By Aaron Hillis
By Casey Burchby
By Stephanie Zacharek
By Calum Marsh
By Kera Bolonik
By Stephanie Zacharek
By Ernest Hardy
By Eric Hynes
My guess is when you go to Pogo, you'll find a game you like a lot. And because you like the free game, you won't be bothered by the ads which appear in the game.
On the down side, take the case of Riddler, one of the original casual games sites. These pioneers have been around since 1996. With over a decade to get their act together, you'd think the site would be full of innovation, from games to presentation. If you thought that, however, you'd be dead wrong.
I went to Riddler to play a game called MARIO HALLOWEEN. I'm a big fan of Nintendo's Mario, and of Halloween, which I consider to be the year's most enjoyable holiday. So wanting to play was natural. I just had to do it. And yet, Riddler befuddled me before I got to play. In the process of registration, they tried to get me to fill out a lengthy survey. I even filled out a page of the survey before I realized it was an ad that had nothing to do with Riddler. Instead, it was from some sponsor. In fact, it looked like Riddler wouldn't let me play a game unless I answered these lengthy and personal questions.
Thankfully, when I opted out of the survey, I found I could go back, log in and play the game. Already, my trust in Riddler had been dashed. They were trying to make a buck and they were doing it in an underhanded way. To top it off, the game wasn't worth the bother. Mario Halloween was an overly simplified, side scrolling affair. It had scary background music, but Mario moved like he was in molasses, way too slow. The goal was to collect coins, but it the whole thing was presented badly. I didn't want to continue, especially since there were no ghosts or humorously creepy things in the level that I played.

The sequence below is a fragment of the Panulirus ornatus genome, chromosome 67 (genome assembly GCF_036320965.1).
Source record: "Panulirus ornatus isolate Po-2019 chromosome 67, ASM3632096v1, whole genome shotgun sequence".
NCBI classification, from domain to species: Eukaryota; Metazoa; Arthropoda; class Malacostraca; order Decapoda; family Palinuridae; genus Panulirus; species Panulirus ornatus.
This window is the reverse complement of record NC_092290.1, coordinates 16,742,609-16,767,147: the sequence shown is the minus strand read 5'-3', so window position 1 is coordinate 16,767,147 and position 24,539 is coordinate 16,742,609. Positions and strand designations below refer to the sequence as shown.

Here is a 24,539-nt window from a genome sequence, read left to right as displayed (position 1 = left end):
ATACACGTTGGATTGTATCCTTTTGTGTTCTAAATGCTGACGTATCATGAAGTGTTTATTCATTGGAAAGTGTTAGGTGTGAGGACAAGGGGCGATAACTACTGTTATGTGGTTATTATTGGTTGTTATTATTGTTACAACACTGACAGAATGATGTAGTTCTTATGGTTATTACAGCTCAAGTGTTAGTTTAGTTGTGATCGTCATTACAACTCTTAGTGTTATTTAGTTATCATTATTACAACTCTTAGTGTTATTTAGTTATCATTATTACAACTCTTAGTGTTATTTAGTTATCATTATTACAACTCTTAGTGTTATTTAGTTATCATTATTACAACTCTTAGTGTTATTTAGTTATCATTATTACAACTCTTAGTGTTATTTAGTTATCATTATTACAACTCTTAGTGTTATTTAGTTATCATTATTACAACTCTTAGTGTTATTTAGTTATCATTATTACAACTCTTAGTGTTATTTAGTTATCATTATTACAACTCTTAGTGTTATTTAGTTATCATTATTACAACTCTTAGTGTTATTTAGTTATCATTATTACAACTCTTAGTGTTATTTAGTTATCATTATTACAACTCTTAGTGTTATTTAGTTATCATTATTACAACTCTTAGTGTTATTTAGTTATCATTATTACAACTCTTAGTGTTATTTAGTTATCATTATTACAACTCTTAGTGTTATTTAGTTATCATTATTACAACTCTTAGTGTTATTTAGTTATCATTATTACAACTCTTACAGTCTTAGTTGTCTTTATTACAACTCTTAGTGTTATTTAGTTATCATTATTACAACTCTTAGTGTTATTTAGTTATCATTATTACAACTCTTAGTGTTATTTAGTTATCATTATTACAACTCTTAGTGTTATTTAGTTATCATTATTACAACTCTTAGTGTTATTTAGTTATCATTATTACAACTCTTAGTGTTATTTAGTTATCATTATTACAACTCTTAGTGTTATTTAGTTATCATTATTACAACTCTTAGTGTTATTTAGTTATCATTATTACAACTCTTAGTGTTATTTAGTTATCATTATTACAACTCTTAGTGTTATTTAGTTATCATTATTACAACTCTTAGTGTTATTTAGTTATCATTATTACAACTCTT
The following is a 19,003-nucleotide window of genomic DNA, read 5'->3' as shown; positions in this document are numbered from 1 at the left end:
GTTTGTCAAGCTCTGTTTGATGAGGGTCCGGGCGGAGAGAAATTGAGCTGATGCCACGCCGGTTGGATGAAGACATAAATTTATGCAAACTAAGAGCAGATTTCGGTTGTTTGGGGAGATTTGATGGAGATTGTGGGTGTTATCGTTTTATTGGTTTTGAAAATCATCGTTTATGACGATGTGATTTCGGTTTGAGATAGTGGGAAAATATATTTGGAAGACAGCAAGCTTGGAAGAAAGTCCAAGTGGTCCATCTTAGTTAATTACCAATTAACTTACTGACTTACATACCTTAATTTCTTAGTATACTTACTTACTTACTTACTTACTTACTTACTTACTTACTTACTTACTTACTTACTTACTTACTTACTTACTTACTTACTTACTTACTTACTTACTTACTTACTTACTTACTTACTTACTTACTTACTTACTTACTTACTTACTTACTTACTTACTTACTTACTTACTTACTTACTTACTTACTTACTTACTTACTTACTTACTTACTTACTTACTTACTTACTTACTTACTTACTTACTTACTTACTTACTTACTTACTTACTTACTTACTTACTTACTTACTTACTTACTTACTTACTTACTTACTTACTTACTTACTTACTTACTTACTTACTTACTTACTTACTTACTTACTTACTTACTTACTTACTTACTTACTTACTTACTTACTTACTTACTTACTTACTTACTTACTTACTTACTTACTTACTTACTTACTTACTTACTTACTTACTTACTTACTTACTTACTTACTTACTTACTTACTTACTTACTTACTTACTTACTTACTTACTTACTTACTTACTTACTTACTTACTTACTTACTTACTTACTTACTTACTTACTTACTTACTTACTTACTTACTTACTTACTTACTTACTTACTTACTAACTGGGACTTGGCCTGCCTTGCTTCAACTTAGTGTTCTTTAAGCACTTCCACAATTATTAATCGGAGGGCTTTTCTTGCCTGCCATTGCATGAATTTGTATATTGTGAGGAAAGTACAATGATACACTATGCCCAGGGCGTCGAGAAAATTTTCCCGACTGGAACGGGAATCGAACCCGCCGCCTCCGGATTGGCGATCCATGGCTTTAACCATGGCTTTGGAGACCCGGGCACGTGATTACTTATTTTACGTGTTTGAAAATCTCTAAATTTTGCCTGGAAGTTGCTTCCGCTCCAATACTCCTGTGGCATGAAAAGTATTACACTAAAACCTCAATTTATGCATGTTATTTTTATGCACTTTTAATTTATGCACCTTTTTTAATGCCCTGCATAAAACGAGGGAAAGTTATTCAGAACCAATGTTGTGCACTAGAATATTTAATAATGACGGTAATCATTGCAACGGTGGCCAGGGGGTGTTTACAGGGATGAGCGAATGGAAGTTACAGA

The salient thing about casual games and ads is this: because these online sites are still in their infancy, they probably will listen to you. If you don't like the ads, gripe in an email. If you feel they're being unscrupulous, as I did with the shady Riddler survey, shoot them a note. They probably won't lose the ads. But they may get up off their rear ends to make them just a little more palatable. They definitely don't want to lose one thing: you.
Marv Levy, the most thoughtful coach the NFL has even seen, said something stirring in his autobiography, Where Else Would You Rather Be? The erudite coach wrote, that on game day, "a wave of ethereal serenity will wash over you, orat the other end of the spectrumyou will become the victim of a despair so gripping that you can feel it physically."
This year, Madden 07 lets you feel what Marv Levy felt. That's because the developers paid attention to the details that make football seem authentic. Its high definition visuals are full of cut scenes that make you feel part of a hyper-real football experience. The in-game scenes look like something out of Oliver Stone's Any Given Sunday, except they're better.
That's right. Some of Madden is better than a highly stylized Hollywood sports film. You see the gritting of teeth as the line strains just before the ball is hiked. You see what goes on in the huddle. One camera angle even looks up at the huddling players from the ground, making them look like mythical gods planning a Grecian war.
On the Xbox 360 version, the audio makes you feel as close to being in the huddle and on the line as you're ever going to getunless you're drafted by the NFL. The chatter, the crowd's excitement, the trash talking of the opposition: I've just never heard in-game audio that is this thoughtfully executed. And there are audio options, too. Don't like Madden's folksy charm? Use EA's excitable radio announcer. Don't like him? Try just the stadium announcer and the crowd with the players talking.
In fact, Madden is all about options. This year, you can control your lead blocker individually at the line. In fact, you can pretty much control any player you like. You can even see the game from their point of view.
What about Madden, the man? Madden himself makes more sense this year. When he helps you choose some play you've never encountered even if you played college ball, he'll explain why it will work for you. For instance, defensive plays with the word "Spy" in them lets your players keep an eye on a quarterback who has running abilities. No matter what your level of football knowledge you have as a fan, Madden will give you more.
Want to take a break from the game? There's a virtual Hall of Fame here. Not only do you get biographies of greats like YA Tittle. Many of these player sections have short movies rife with their finest plays. Again, you'll play and have fun. But you'll learn something, too, something you can talk about with your friends.
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